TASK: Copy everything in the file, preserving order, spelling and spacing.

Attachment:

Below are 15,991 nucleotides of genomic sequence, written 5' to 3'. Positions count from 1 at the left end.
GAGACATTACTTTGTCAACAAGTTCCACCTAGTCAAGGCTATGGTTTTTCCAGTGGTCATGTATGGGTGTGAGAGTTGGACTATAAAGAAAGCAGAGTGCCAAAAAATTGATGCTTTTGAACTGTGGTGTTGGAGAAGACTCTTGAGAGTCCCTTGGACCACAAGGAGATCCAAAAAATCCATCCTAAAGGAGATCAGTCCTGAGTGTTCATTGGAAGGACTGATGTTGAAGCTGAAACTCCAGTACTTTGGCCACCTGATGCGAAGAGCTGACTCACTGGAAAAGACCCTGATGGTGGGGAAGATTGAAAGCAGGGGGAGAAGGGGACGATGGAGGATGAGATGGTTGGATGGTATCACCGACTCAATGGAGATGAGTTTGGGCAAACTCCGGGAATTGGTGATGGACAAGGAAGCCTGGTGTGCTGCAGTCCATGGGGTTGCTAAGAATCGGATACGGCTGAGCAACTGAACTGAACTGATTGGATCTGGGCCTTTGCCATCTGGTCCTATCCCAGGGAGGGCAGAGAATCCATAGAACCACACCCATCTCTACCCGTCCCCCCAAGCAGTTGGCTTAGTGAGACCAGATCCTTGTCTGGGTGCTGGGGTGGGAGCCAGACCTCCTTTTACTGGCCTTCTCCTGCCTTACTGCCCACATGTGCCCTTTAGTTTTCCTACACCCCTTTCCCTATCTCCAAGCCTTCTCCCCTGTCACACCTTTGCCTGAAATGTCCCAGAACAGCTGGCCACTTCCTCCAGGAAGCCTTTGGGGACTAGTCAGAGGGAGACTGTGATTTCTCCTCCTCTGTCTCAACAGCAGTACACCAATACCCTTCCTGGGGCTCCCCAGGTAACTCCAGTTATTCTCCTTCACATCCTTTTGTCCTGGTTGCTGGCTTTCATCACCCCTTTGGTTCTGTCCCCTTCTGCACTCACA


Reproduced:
Below are 15,991 nucleotides of genomic sequence, written 5' to 3'. Positions count from 1 at the left end.
GAGACATTACTTTGTCAACAAGTTCCACCTAGTCAAGGCTATGGTTTTTCCAGTGGTCATGTATGGGTGTGAGAGTTGGACTATAAAGAAAGCAGAGTGCCAAAAAATTGATGCTTTTGAACTGTGGTGTTGGAGAAGACTCTTGAGAGTCCCTTGGACCACAAGGAGATCCAAAAAATCCATCCTAAAGGAGATCAGTCCTGAGTGTTCATTGGAAGGACTGATGTTGAAGCTGAAACTCCAGTACTTTGGCCACCTGATGCGAAGAGCTGACTCACTGGAAAAGACCCTGATGGTGGGGAAGATTGAAAGCAGGGGGAGAAGGGGACGATGGAGGATGAGATGGTTGGATGGTATCACCGACTCAATGGAGATGAGTTTGGGCAAACTCCGGGAATTGGTGATGGACAAGGAAGCCTGGTGTGCTGCAGTCCATGGGGTTGCTAAGAATCGGATACGGCTGAGCAACTGAACTGAACTGATTGGATCTGGGCCTTTGCCATCTGGTCCTATCCCAGGGAGGGCAGAGAATCCATAGAACCACACCCATCTCTACCCGTCCCCCCAAGCAGTTGGCTTAGTGAGACCAGATCCTTGTCTGGGTGCTGGGGTGGGAGCCAGACCTCCTTTTACTGGCCTTCTCCTGCCTTACTGCCCACATGTGCCCTTTAGTTTTCCTACACCCCTTTCCCTATCTCCAAGCCTTCTCCCCTGTCACACCTTTGCCTGAAATGTCCCAGAACAGCTGGCCACTTCCTCCAGGAAGCCTTTGGGGACTAGTCAGAGGGAGACTGTGATTTCTCCTCCTCTGTCTCAACAGCAGTACACCAATACCCTTCCTGGGGCTCCCCAGGTAACTCCAGTTATTCTCCTTCACATCCTTTTGTCCTGGTTGCTGGCTTTCATCACCCCTTTGGTTCTGTCCCCTTCTGCACTCACA